The hormone concentrations measured in the individual placentas vary considerably. Hence, no statement can be made with respect to the individual composition of the constituents and content of active substances [28]. Factors that could influence the individual hormone concentrations are the duration of pregnancy and the associated endocrine activity of the placenta, mode of delivery, stress, interventions, and use of medication.

What are the potential risks of placentophagy?

A viral or bacterial infection in the mother and/or neonate is a contraindication to placenta ingestion [28]. Likewise, the placenta should not be consumed following a general anaesthetic as it may have absorbed opioids and other anaesthetic agents.

Smoking during pregnancy increases the concentration of cadmium in the placental tissue [40] and thus also poses a risk in case of ingestion.

The intake of placenta preparations in the presence of mastitis and/or blocked ducts is likewise contraindicated due to the stimulating effect on milk production [25].

An analysis of medical data from women giving birth outside of hospital in the USA (n = 23 242) revealed that placentophagy was not associated with adverse effects in the neonate; admissions to hospital or neonatal critical care and deaths were considered in this analysis [21].

The risk associated with ingesting oneʼs own placenta following a spontaneous, non-interventional delivery without long-term pharmacological treatment during pregnancy is relatively low [28].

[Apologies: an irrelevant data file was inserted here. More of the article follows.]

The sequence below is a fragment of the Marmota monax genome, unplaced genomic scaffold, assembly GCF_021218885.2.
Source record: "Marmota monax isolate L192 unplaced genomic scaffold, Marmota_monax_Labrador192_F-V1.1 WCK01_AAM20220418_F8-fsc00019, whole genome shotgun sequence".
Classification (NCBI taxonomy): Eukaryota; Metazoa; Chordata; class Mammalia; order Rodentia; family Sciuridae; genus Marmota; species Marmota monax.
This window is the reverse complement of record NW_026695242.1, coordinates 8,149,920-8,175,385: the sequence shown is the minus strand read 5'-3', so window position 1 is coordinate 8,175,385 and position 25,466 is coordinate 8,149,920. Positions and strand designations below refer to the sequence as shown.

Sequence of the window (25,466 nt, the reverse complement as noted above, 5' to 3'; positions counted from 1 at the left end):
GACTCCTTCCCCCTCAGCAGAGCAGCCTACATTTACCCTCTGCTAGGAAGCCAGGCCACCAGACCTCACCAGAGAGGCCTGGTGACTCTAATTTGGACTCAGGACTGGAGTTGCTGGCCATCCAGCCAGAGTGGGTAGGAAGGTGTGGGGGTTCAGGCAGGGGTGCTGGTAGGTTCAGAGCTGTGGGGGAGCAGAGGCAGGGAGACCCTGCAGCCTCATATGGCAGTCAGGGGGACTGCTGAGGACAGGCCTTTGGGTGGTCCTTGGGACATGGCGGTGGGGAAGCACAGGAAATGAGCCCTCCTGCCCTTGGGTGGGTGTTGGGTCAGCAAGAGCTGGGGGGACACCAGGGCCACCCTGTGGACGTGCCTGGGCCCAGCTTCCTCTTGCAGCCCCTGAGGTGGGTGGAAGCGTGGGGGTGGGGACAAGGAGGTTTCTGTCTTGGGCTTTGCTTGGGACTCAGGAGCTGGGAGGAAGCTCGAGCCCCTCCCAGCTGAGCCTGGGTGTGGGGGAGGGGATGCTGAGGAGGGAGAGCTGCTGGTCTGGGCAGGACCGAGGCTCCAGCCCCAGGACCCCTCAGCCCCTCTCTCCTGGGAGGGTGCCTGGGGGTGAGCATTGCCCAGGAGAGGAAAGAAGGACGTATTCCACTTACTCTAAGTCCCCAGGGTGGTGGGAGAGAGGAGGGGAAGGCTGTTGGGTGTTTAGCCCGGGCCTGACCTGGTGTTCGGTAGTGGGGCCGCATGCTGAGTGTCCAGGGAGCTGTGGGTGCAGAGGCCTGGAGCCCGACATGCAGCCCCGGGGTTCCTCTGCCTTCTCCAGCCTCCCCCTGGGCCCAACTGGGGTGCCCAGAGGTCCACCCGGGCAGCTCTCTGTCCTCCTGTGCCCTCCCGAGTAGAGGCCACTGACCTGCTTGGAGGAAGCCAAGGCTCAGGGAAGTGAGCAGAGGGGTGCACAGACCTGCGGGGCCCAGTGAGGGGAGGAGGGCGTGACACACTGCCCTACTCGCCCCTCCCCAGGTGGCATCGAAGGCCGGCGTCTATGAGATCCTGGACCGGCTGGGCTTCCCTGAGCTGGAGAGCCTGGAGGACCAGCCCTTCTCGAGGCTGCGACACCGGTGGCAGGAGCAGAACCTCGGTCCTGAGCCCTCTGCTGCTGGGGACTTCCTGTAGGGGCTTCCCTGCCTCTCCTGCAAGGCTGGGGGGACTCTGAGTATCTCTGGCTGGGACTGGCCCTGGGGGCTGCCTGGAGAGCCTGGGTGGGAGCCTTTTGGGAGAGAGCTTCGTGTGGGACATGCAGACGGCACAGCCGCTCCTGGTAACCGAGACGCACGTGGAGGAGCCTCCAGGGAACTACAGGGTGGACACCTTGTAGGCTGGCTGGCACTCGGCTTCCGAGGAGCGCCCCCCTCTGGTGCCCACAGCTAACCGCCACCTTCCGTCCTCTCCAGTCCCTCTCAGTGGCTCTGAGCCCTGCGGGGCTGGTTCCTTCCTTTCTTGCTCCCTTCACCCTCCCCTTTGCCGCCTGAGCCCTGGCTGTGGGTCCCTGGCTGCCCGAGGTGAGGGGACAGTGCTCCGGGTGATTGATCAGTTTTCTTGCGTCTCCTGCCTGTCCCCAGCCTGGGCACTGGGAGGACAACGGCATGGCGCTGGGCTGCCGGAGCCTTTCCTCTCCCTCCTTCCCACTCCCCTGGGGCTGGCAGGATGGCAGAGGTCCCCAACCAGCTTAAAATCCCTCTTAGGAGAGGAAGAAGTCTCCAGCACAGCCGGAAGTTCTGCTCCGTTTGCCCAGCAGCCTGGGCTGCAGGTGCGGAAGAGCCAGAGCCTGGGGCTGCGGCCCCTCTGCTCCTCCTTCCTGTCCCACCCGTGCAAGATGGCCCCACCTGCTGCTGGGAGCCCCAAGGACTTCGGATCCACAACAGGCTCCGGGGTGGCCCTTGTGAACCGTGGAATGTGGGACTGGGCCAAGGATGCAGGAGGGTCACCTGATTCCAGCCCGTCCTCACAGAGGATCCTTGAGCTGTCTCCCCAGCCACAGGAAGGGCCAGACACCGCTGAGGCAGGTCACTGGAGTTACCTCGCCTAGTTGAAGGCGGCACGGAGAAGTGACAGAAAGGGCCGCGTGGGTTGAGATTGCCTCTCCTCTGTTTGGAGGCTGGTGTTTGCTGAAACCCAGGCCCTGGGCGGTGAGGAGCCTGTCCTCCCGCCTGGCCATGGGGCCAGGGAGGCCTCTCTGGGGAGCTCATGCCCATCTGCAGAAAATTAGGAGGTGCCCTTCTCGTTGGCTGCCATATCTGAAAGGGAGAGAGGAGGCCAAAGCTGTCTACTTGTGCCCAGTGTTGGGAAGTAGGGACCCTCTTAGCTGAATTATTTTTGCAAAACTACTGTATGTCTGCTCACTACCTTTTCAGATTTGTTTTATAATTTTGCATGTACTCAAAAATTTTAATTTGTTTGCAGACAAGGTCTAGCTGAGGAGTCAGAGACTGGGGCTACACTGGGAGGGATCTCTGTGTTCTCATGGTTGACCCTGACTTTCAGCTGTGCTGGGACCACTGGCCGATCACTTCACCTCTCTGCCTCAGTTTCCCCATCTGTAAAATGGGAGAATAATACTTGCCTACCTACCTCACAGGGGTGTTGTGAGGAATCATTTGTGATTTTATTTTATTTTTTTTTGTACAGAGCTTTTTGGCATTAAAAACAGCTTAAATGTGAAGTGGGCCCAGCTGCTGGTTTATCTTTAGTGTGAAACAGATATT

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What is the possible benefit of placentophagia?

Depressive disorders are the most common postpartum psychiatric manifestation, though this is not to be mistaken for the “baby blues” of postpartum depression (PPD) [41]. The latter is not only a peripartal health risk to the mother but will also lead to diminished health in the child [42]. The acute withdrawal of the significantly increased amounts of circulating (neuro)hormones around the time of parturition and the sudden cessation of hormone synthesis by the placenta is suggested as a cause for the emotional imbalance [43]. To counteract the fluctuations in the reproductive hormones, allopregnanolone, a progesterone metabolite, is substituted as a therapeutic approach to postpartum depression [44].